Compiled by Lucy Fan
The Oracle: How long have you been playing the cello?
Catherine Kim: I’ve been playing for around 10 years. I fell in love with its mellow sound and it’s that sound that keeps me playing.
TO: What is the hardest part about playing cello?
CK: The sacrifices. Every day, I need to practice at least two hours a day. Otherwise I get out of shape, similar to the way that athletes do if they haven’t worked out in a while. Playing the cello competitively also means that I can’t hang out with friends and engage in certain sports due to possible hand injuries: lacrosse, tennis, badminton.
TO: What are some of your memorable/greatest achievements?
CK: In addition to all my cello awards, I’ve got a large Facebook following. I’ve recently become a “verified” celebrity on Facebook and have accumulated over 80,000 international followers. Also, performing in Switzerland with my cello hero, Gautier Capuçon, was pretty sweet, too.
TO: Who is your greatest cello inspiration?
CK: Gautier Capuçon inspires me because of his passion for cello. He performs as if nothing else matters at that moment. He is a charmer on stage and he is very humble despite of his recent fame. I aspire to touch people through my cello playing like Gautier.
TO: What is something that you think others do not know about cello?
CK: Playing the cello is a lot like playing competitive sports. It requires the same amount of commitment and cannot be crammed. I have to practice for hours on a daily basis. And despite all this preparation, what really matters is how I perform on a specific day. All of the preparation is so that I’ll succeed in high pressure situations—recitals, competitions and recordings.
TO: Who are the people that have guided you along the process?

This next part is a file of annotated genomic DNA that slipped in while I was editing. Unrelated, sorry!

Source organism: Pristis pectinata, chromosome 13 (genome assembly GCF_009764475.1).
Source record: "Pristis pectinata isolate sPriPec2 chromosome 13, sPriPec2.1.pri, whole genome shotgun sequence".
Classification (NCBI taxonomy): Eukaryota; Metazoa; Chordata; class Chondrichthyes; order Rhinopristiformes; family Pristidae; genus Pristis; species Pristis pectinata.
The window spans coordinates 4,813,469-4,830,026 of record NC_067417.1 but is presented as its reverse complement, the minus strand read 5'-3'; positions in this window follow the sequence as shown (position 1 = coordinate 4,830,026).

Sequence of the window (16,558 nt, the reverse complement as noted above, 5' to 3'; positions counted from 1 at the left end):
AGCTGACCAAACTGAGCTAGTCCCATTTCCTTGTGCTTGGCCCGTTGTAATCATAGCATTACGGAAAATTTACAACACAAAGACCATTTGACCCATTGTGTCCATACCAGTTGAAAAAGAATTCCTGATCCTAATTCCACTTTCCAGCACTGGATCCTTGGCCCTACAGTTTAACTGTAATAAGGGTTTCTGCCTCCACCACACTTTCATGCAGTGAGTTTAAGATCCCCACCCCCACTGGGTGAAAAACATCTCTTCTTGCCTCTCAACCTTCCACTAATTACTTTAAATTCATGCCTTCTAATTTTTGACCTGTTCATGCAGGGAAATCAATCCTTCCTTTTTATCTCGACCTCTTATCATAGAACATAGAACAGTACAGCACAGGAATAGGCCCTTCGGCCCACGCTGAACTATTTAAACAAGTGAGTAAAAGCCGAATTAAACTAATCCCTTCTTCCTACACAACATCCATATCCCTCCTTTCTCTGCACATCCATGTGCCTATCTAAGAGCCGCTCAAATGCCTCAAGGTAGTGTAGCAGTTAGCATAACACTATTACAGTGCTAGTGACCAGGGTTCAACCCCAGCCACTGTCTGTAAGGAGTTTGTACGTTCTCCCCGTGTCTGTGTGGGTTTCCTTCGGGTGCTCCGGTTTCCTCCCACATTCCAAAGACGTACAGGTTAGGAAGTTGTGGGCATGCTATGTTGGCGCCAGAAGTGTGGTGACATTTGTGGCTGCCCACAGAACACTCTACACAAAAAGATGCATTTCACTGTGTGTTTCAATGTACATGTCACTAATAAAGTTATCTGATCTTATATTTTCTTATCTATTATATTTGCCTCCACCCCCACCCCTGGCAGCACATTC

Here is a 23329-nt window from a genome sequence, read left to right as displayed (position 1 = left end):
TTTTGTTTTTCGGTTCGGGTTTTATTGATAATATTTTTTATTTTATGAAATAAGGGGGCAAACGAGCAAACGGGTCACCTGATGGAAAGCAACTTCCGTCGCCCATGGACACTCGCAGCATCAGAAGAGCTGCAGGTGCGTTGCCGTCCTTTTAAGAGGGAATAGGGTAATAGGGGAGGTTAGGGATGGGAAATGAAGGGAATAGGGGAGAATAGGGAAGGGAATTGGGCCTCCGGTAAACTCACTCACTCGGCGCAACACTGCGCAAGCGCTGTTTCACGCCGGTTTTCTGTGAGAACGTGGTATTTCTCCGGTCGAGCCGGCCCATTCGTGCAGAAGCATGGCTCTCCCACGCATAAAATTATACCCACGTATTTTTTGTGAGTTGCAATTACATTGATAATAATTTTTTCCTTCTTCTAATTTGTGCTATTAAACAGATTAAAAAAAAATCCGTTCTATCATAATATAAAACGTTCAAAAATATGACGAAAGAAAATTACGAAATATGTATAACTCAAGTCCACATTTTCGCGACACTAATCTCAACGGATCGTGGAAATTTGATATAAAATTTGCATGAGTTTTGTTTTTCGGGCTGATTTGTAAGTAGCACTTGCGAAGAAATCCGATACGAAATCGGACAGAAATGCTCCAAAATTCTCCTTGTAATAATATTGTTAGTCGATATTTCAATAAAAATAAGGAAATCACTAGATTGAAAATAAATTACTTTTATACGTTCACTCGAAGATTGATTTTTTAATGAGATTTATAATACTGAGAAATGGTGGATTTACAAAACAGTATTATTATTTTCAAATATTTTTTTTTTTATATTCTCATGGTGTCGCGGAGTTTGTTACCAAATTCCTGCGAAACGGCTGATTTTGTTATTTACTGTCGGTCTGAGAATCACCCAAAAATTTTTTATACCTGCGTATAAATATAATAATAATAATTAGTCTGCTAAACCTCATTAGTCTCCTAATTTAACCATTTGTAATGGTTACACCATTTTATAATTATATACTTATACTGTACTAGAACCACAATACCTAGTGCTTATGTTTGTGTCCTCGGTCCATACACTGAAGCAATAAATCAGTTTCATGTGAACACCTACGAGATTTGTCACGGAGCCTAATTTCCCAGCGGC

CK: My sister is the one who believes in my abilities. She gets me through cello recordings, accompanies me on piano at my competitions, and always encourages me. My mom is the one who coaches me through every practice session. She has taught me how to practice diligently. And lastly, my teacher coaches me on becoming both a better cellist and person.
TO: What is a normal day like for you as a cellist?
CK: Every weekday, I practice around two hours, but on weekends, I devote most of my time on cello—driving to SF for recitals, dress rehearsals, recording sessions or traveling out of town for performance and competitions. I usually juggle three to four pieces at a time and have goals for every lesson, whether it’s learning the next page of a piece, improving my left hand techniques or running the piece through.
TO: How many competitions and recitals do you do?
CK: Too many to count! In the past four years, I have been invited to perform at Carnegie Hall three times, played with two different orchestras as soloist and performed on National Public Radio with my quartet. During my junior year alone, I participated in over 15 competitions and received international recognition. This meant that I travelled at least once a month to the following locations: New York, Massachusetts, Utah, Arizona, New Mexico, Texas, Washington and all over California. I’ve also performed at Verbier Festival Music Camp in Switzerland, Tanglewood String Quartet Workshop and Music@Menlo.
TO: What made you want to start?
CK: Even before I was born, my older sister played the piano. I woke up in the mornings and fell asleep at night to her playing Chopin, Rachmaninoff, you name it. I wanted to be just like her but didn’t want to compete with her because she was too good at the piano. So I chose the cello instead; I wanted my own spotlight.
TO: What are your future goals with music?
CK: My goal is to continue playing the cello wherever I am, whether it’s with friends, in a professional orchestra or by myself. In every performance, I want to be able to touch people’s hearts with my playing.